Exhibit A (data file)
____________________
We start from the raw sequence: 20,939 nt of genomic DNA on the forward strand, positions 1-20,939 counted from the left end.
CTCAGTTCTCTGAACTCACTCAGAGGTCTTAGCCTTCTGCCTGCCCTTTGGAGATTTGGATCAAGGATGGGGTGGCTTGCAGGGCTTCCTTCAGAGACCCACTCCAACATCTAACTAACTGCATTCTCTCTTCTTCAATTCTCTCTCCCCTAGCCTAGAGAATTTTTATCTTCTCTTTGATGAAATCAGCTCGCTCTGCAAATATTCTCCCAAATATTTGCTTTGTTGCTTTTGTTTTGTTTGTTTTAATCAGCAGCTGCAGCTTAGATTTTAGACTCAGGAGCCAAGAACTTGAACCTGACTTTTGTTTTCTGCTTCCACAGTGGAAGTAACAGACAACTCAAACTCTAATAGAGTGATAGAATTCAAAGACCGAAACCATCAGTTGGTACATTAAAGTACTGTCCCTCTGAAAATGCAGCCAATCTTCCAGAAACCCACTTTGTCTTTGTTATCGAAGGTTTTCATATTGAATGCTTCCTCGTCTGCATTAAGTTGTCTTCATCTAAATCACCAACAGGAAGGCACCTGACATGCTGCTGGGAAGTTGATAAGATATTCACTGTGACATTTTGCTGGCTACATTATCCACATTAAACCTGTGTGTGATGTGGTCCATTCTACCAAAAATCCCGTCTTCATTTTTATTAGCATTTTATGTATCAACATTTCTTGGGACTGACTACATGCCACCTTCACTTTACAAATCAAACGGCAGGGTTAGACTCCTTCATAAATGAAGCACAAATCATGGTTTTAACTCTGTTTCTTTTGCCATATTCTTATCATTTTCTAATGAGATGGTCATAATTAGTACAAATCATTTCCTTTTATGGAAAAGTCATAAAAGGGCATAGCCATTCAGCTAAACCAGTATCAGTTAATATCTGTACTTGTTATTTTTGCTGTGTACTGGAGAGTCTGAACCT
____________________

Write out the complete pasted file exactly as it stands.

We start from the raw sequence: 20,939 nt of genomic DNA on the forward strand, positions 1-20,939 counted from the left end.
CTCAGTTCTCTGAACTCACTCAGAGGTCTTAGCCTTCTGCCTGCCCTTTGGAGATTTGGATCAAGGATGGGGTGGCTTGCAGGGCTTCCTTCAGAGACCCACTCCAACATCTAACTAACTGCATTCTCTCTTCTTCAATTCTCTCTCCCCTAGCCTAGAGAATTTTTATCTTCTCTTTGATGAAATCAGCTCGCTCTGCAAATATTCTCCCAAATATTTGCTTTGTTGCTTTTGTTTTGTTTGTTTTAATCAGCAGCTGCAGCTTAGATTTTAGACTCAGGAGCCAAGAACTTGAACCTGACTTTTGTTTTCTGCTTCCACAGTGGAAGTAACAGACAACTCAAACTCTAATAGAGTGATAGAATTCAAAGACCGAAACCATCAGTTGGTACATTAAAGTACTGTCCCTCTGAAAATGCAGCCAATCTTCCAGAAACCCACTTTGTCTTTGTTATCGAAGGTTTTCATATTGAATGCTTCCTCGTCTGCATTAAGTTGTCTTCATCTAAATCACCAACAGGAAGGCACCTGACATGCTGCTGGGAAGTTGATAAGATATTCACTGTGACATTTTGCTGGCTACATTATCCACATTAAACCTGTGTGTGATGTGGTCCATTCTACCAAAAATCCCGTCTTCATTTTTATTAGCATTTTATGTATCAACATTTCTTGGGACTGACTACATGCCACCTTCACTTTACAAATCAAACGGCAGGGTTAGACTCCTTCATAAATGAAGCACAAATCATGGTTTTAACTCTGTTTCTTTTGCCATATTCTTATCATTTTCTAATGAGATGGTCATAATTAGTACAAATCATTTCCTTTTATGGAAAAGTCATAAAAGGGCATAGCCATTCAGCTAAACCAGTATCAGTTAATATCTGTACTTGTTATTTTTGCTGTGTACTGGAGAGTCTGAACCT